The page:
As part of our unit of inquiry into Where We Are in Place and Time, our KC class has joined a global project called Kindergarten Around the World. We have partnered up with Michelle’s KinderPals class in Abbotsford, Canada.
During a recent Skype meeting with our KinderPals in Canada, the two classes agreed to collaborate to write a fictional story. KinderPals got the ball rolling by tweeting some ideas to KC, and we discussed them and responded with our ideas. As the story ideas became more sophisticated, the KC children wondered how we could share our ideas as, “there are too many letters and they will go red and then we can’t send it” on Twitter, their usual communication tool.
I introduced the children to Google docs. We created a document and I explained to the children how we could share the document with others and choose who could edit the document. As we recorded our ideas in the document, some children wondered how we would know which ideas were KC’s and which were KinderPals’. Trenton suggested using different colours. The KC children chose red. Nia suggested offering to swap colours if KinderPals wanted to be red.
The classes took turns to give feed-back on the ideas so far and to add their own ideas. They tweeted each other when they added some more ideas to the Google doc so that the other class could have a look at the updated version.
The KC children wondered how they could share their ideas about how settings actually looked. After some discussion they decided to draw detailed pictures which we shared in a PhotoPeach so that KinderPals could give feedback. With hind-sight, a VoiceThread would have been a better collaboration tool; ideally, I would have guided the children towards VoiceThread when they were brainstorming sharing tools but I missed that window of opportunity.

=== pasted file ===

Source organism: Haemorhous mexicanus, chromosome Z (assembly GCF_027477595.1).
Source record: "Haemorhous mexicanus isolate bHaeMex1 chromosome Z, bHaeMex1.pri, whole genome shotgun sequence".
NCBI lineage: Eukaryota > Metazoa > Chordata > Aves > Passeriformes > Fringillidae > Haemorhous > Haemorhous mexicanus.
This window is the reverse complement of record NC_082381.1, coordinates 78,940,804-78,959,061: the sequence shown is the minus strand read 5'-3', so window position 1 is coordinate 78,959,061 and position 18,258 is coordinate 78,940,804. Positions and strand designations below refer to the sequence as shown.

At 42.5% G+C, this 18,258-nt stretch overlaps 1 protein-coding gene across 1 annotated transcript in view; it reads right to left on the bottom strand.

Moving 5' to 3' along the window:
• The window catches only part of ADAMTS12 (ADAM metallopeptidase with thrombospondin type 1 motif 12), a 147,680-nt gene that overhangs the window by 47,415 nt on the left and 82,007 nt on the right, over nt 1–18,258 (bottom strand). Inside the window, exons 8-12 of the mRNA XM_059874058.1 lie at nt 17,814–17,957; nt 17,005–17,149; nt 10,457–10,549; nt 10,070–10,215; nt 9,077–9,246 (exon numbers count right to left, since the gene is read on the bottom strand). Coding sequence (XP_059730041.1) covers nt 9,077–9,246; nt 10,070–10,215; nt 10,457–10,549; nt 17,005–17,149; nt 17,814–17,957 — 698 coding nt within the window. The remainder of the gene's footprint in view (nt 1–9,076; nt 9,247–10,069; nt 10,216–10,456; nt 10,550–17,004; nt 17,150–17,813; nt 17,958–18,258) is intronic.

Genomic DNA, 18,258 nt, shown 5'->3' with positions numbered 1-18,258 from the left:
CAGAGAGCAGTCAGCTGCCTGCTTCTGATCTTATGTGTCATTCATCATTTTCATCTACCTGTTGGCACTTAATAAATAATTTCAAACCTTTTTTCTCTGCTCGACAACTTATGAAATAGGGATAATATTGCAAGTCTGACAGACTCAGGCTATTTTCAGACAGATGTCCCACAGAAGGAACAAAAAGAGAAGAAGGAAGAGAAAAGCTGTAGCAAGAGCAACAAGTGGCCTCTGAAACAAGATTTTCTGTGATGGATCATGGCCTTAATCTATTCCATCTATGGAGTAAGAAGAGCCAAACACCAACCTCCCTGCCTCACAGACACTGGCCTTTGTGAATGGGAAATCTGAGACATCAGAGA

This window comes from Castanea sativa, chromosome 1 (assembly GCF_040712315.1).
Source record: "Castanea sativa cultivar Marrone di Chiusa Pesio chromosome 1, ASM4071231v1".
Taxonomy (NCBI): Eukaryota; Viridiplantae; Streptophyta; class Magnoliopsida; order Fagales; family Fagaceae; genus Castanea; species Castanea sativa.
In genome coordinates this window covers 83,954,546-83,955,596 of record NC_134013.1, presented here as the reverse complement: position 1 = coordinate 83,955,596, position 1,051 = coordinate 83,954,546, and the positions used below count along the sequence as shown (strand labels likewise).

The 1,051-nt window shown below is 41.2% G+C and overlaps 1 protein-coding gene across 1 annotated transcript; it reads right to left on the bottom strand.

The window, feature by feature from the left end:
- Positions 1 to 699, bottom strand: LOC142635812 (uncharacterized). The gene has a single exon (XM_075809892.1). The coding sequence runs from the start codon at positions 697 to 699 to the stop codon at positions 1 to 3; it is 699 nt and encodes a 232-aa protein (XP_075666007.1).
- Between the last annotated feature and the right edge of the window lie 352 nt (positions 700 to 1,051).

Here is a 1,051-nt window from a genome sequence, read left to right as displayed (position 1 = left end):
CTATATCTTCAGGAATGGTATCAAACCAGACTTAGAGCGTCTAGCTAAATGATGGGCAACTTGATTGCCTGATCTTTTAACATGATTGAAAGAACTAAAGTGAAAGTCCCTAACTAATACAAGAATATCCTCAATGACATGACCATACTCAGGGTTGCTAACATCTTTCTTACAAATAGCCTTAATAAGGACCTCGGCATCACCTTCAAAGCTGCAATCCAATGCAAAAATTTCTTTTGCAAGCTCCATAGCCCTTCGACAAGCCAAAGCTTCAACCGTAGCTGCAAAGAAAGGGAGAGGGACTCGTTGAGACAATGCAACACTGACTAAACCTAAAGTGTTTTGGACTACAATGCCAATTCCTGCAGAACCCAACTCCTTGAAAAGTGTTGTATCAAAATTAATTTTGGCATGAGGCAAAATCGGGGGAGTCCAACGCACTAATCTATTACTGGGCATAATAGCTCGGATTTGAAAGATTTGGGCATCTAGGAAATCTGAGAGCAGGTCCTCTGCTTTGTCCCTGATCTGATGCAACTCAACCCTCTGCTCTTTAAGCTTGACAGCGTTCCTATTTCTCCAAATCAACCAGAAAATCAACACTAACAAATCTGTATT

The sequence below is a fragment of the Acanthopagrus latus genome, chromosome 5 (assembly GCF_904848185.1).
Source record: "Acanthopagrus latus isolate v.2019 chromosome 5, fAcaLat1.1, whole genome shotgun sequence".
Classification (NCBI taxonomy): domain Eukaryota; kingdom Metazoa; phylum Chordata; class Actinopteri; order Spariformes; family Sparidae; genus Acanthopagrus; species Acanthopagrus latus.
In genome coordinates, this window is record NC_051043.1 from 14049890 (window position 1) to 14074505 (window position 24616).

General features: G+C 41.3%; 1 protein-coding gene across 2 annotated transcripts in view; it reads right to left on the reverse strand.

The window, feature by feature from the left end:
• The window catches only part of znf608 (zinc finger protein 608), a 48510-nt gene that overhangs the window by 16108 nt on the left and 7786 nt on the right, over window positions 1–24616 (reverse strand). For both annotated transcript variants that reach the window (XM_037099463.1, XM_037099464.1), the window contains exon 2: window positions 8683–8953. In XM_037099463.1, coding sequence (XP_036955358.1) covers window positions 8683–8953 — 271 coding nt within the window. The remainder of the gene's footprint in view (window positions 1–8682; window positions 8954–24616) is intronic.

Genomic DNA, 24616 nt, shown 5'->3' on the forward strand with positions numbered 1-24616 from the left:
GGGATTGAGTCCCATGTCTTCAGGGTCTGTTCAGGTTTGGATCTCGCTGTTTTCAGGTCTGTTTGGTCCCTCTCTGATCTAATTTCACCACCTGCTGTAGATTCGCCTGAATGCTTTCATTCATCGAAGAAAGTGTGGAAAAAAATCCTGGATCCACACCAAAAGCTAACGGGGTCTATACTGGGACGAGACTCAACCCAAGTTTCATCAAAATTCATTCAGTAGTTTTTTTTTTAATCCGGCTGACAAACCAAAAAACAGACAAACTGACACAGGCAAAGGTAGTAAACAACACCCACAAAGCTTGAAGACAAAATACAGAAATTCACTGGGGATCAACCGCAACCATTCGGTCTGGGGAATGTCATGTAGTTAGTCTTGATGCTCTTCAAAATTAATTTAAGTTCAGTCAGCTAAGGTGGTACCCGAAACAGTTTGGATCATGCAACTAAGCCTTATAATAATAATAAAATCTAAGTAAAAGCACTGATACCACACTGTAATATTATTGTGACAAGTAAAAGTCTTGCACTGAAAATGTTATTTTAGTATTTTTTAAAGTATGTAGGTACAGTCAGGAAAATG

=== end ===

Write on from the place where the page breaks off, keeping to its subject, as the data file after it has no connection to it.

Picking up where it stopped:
Some of the children in KC asked if we could Skype with KinderPals again, “because it will be easier to decide when we can see them and ask them, otherwise we have to wait for ever, till the next day, to wait for a twitter.” Other children explained that it is difficult to Skype because KinderPals and KC are in different time zones, and when we are at school, KinderPals are at home. Someone wondered if we could Skype KinderPals during our sleepover. Hal suggested checking on the worldtime buddy app that we use to keep track of different time zones of our friends around the world. We found that skyping wouldn’t work during our sleepover. We discussed the idea of synchronous and asynchronous communication (I didn’t introduce the vocabulary, just the concept; perhaps next time I would drip the vocabulary). The children realized we would have to use other tools for communication.
As the project unfolded, both groups of children were expanding their knowledge of 21st century communication tools and were seeing that their learning environment expands far beyond their classroom. I marvel at the fact that these five and six year olds are developing online learning networks and switch so comfortably and appropriately between web 2.0 tools to comunicate effectively far beyond the classroom. Over the course of the year the children have blogged, tweeted, emailed, air-mailed, Skyped and used Google docs, a wiki and VoiceThread to make connections and compare and share their learning with children in different time zones in the other corners of the world. It occurs to me that these children of the digital generation are limited only by the limitations of those that teach them; the more we as teachers can explore, experiment and take risks by going out of our comfort zones and trying new things, the better able we are to support and scaffold the children’s digital inquiries.